It isn’t often that you find yourself in a position in which you realize that there aren’t many things on your shoes that are countable. This, however, was one of them.

Mr. Beautiful spoke, then, “She may not understand you.”

His voice was like the chiming of a million tiny bells in perfect harmony, and if you can’t recognize the infatuation of a schoolgirl crush here, then I fear you have the perception of a used match.

“What, like she’s deaf or something?”

“Well, she might be transferring from a country that doesn’t speak English.”

“Oh, that’s right! We’ve got new students this year! Oh, imagine all the pranks–”

But then the glasses guy cut him off, saying softly, “Quiet, Pads. There’s always the possibility that she does know what you’re saying…”

Beautiful was speaking again, this time directly to me, so of course I had to look up, “Are you a transfer?” He spoke very slowly, annunciating clearly, still under the impression that I couldn’t understand him.

I nodded.

“From…?”

Well, since I couldn’t very easily express ‘America’ with a gesture, I remained still and silent.

One of the other boys chimed in, “Sweden?”

Then another, “France?”

“Germany?”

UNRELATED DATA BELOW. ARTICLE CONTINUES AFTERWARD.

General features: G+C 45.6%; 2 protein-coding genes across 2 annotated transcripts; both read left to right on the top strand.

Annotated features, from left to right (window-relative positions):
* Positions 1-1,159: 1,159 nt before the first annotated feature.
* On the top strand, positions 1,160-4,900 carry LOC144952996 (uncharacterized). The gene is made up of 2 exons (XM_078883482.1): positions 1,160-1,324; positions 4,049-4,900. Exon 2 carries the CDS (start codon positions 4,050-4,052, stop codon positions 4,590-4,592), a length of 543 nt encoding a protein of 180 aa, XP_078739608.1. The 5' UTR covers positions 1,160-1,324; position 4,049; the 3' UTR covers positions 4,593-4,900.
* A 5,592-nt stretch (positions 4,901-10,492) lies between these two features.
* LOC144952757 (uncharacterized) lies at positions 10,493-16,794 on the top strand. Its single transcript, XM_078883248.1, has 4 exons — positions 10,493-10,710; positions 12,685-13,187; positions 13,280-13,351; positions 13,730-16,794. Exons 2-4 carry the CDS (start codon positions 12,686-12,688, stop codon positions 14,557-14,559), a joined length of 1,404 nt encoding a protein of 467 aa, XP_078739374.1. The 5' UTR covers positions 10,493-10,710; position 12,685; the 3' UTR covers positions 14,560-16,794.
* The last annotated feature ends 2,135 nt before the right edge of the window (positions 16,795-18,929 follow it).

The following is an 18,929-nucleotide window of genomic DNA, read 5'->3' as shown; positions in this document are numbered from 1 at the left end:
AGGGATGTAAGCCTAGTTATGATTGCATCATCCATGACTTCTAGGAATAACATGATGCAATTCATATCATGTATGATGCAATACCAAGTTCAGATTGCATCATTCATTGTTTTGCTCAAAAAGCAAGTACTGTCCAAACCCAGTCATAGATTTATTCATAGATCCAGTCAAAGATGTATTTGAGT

And so began a very, very long guessing game.

About twenty minutes later, the giggly one finally got it.

“America?”

I nodded vigorously, by this time very annoyed with the whole process. They all made noises of excitement and triumph, with the odd “We’ve got it!” here and there.

“So you do speak English?”

I nodded again. But before they could bombard me with yet another question, a call of “Anything from the trolley?” was heard throughout the cabin and, if you’ll pardon the cliché, all Hell broke loose. The boys were jumping all over each other to find and ‘borrow’ each other’s money, talking rapidly about which sweets they were going to purchase, and arguing about who would share which thing, et cetera. In all the confusion of the candy-fray, I was able to slip past the jumble and trade one sickle for a Chocolate Frog. I was halfway done with it by the time the first one of them was bartering for a Licorice Wand.

Eventually, the trolley lady left, and three of the boys were on the floor, encircling an enormous pile of sweets, counting what they had and divvying it up amongst themselves. The gorgeous one, though, was sitting cross-legged in his seat, reading – well, reading my book. First I was rather indignant, but eventually came to the conclusion that I’d never be able to read it in this place anyway, so he might as well.

Presently, the remainder of the group surfaced from their candy-trawling, each with their own armful of junk food.